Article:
changing the multiplier on a MSI K7T Pro
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Thread: changing the multiplier on a MSI K7T Pro

  1. #1
    Join Date
    Apr 1999
    Location
    Canada
    Posts
    879

    changing the multiplier on a MSI K7T Pro

    this is an old board but a good one. it's a KT133 and has not multi ajustments and a limited FSB adjustments, highest is 108mhz or there abouts.

    if i were to change the defualt multi on the CPU itself with some conductive pen ink, would the mobo reconize it and run the CPU at that speed? i will try it out eventually, but i don't have the board right now, so im just asking to see if anyone has tried it yet.

    ------------------
    people that are slow are easy to pass, it's people who drive fast that are hard.
    people that drive slow are easy to pass, it's people who drive fast that provide a challange.

  2. #2
    Join Date
    Feb 1999
    Location
    Jackson Tn USA
    Posts
    645
    Yes I have that board with a 900 Athlon can get to 1050 stable. But with what I do I run at stock speed. But the answer is yes .

  3. #3
    Join Date
    Dec 1998
    Location
    Grand Haven, Michigan, USA
    Posts
    11,332
    To change the multiplier on the CPU, you not only need to connect opened bridges, but you need to open other ones. That is the hard part. Depending on your CPU, it might not really be worth the risk or effort. You can also get some better motherboard for as little as $60 or less. There is a SiS K7S5A from ECS that even fas slots for DDR and SDRAM on the same board to make it easy to upgrade in steps. The SiS chipset performs pretty good too, just getting beat out by the KT266A. It also has some overclocking features, but I do not think it has voltage modifications, but you can reconnect bridges to do that (with out have to cut any). Then when you get some more money you can drop in a new AthlonXP or some DDR memory.

    Here are the specs on the board:
    http://www.ecsusa.com/k7s5a.cfm

    Pricewatch had several listing for about $55. It also has integrated sound and network (giving you extra parts when you build a second system out of spare parts).

    ------------------
    AthlonXP 1600+ @1.5Ghz
    FOP32-1 Mod w/80mm (30db)
    Epox 8KHA+ KT266A
    256MB Crucial DDR266
    GeForce2 GTS (210/410)
    Sound Blaster Audigy
    Antec SX-630 Case (mod'd)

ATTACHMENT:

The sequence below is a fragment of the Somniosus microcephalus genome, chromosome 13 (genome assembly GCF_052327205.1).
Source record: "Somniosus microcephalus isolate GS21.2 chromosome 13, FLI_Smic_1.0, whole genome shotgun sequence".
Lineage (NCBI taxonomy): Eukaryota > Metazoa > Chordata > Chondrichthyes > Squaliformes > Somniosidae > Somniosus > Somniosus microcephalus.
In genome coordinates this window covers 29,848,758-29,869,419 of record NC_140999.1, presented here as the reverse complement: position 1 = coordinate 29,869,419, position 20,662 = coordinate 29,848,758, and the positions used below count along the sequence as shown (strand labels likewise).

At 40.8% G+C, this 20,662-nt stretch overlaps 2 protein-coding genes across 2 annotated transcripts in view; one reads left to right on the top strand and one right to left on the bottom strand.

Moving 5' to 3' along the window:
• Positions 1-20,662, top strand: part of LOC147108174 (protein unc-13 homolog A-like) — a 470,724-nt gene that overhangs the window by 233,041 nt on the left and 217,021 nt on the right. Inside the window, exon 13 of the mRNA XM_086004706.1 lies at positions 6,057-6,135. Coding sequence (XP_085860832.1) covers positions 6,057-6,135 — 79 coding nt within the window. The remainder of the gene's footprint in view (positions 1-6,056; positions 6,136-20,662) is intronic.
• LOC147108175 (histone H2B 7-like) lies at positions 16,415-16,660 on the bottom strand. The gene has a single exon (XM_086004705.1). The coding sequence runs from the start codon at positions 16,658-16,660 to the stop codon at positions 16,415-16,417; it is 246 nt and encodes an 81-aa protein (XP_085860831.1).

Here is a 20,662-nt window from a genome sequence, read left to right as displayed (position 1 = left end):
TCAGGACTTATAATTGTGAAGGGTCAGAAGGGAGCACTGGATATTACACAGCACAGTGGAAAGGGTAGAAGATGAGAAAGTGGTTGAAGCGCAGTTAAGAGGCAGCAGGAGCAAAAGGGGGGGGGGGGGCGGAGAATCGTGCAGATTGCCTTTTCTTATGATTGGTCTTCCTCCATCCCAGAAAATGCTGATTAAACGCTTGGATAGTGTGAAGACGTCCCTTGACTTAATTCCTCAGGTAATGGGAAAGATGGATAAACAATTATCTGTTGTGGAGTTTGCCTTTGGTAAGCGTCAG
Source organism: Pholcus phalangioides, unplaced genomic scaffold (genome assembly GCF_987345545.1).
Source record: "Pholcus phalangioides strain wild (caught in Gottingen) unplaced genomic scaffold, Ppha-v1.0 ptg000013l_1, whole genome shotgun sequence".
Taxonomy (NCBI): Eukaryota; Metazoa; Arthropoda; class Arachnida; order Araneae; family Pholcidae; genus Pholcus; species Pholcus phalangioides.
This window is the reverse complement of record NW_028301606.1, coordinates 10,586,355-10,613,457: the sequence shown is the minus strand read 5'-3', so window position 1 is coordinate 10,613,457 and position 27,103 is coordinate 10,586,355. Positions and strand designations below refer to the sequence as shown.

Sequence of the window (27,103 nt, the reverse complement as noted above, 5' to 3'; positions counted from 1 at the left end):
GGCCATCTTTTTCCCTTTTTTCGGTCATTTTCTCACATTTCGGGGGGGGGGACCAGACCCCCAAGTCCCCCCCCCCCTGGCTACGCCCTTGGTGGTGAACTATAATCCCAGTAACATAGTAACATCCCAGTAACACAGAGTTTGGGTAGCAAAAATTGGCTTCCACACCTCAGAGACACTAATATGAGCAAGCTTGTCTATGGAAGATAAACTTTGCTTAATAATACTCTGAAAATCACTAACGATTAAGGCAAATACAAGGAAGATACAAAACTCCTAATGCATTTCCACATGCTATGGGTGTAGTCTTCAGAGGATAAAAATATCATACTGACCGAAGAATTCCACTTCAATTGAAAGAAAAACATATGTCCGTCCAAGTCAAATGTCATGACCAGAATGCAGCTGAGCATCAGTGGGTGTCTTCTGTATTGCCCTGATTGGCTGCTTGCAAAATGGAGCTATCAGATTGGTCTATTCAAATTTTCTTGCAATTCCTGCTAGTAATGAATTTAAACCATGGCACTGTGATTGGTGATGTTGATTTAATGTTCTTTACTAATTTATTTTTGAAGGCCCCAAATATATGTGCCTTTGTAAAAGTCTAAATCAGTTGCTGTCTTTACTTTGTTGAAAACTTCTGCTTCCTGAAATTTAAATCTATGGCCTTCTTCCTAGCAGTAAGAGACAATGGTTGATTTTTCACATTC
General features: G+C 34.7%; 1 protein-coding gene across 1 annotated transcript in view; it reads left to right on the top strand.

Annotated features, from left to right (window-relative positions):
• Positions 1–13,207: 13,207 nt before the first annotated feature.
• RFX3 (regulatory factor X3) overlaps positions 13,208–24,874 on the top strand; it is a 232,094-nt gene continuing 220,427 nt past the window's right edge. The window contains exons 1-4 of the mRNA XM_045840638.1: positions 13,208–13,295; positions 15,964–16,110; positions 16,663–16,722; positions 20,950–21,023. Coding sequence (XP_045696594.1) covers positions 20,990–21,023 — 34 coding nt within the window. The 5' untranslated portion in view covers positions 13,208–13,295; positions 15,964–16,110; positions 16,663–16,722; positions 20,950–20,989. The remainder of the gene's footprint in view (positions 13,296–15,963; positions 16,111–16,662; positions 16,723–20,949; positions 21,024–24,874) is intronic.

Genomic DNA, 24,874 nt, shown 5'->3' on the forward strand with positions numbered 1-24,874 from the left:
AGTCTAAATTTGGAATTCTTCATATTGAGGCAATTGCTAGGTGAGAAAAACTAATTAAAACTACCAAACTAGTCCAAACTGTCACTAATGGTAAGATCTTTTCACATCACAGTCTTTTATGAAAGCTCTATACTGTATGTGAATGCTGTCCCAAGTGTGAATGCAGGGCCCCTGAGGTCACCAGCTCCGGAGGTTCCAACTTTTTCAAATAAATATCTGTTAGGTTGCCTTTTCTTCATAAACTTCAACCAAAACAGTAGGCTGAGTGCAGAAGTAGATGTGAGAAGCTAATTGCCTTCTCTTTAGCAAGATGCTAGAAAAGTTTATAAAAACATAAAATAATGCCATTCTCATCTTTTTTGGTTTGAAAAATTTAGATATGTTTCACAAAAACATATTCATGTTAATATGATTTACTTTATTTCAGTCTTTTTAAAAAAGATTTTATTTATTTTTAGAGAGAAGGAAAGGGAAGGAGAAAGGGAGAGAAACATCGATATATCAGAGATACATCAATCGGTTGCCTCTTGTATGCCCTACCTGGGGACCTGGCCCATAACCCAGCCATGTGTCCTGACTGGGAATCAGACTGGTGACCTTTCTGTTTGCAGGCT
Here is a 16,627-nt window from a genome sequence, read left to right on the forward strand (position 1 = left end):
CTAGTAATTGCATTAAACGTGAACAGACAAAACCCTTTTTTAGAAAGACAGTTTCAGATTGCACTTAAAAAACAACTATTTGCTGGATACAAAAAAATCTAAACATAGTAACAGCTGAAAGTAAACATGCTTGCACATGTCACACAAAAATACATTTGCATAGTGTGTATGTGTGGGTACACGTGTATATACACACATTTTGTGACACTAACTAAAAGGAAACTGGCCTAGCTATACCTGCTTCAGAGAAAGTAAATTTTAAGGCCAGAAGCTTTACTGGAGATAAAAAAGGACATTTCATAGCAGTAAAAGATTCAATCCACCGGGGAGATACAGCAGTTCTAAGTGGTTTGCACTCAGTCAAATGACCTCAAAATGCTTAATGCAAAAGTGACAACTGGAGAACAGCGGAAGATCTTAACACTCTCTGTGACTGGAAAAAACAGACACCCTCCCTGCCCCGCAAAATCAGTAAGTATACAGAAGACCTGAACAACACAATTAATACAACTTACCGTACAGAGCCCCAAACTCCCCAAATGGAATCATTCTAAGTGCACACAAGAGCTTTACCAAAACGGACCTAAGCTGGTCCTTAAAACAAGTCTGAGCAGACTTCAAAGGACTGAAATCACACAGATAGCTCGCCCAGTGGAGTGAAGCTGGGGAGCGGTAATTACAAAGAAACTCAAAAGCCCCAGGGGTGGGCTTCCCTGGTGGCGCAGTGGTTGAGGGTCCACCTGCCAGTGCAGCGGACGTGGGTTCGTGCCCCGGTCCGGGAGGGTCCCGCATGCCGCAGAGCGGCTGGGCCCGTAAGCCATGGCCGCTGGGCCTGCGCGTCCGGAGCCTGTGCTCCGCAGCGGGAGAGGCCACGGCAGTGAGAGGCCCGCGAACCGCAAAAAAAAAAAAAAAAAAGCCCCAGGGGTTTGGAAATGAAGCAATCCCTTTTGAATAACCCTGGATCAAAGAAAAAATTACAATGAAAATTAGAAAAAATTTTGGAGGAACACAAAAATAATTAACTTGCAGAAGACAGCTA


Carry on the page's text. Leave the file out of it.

TTGI TT-350-SS 370w PS
    AMD Phenom II x4 945 3Ghz | ASUS M4A77TD | 2X WD 1TB SATA 2 hard drive | 2x2GB Corsair XMS3 | nVidia GeForce 8800 GTS | ATI TV Wonder Theater Pro 550 | Antec P-160 case | Antec 650w Earth Watts | LG Blu-ray Super Drive | LG DVD RW | Windows 7 Pro

  4. #4
    Join Date
    Apr 1999
    Location
    Canada
    Posts
    879
    Ramr, did you change the multi to 10.5? or did you get a lucky board that could handle a 117mhz FSB? i would assume you changed to multi, so where did you find out what bridges had to be joined to get 10.5? i think anandtech or tomshardware had a guide but im not sure.

    Todd a, although i wouldn't mind getting a new board, but what im going to be doing is a huge chain of hand-me-downs. it's going to go like this:
    - me give my MSI K7T Turbo to friend #1, i get new athlon DDR board one that can do 166 FSB or higher.
    - friend #1 replaces MSI K7T pro (board in question) with Turbo and o/c's his duron 650mhz to 800-900mhz or so and gives K7T pro to friend #2.
    - friend #2 replaces celeron 800mhz system with K7T Pro and a new duron or athlon 1ghz, and then o/c's it by changing multi's and FSB as much as he can.
    - and it goes on and on until i end up getting back my first CPU i had, a celeron 366mhz. but this isn't going to happen anytime soon, so im doing a little research first.



    ------------------
    people that are slow are easy to pass, it's people who drive fast that are hard.
    people that drive slow are easy to pass, it's people who drive fast that provide a challange.

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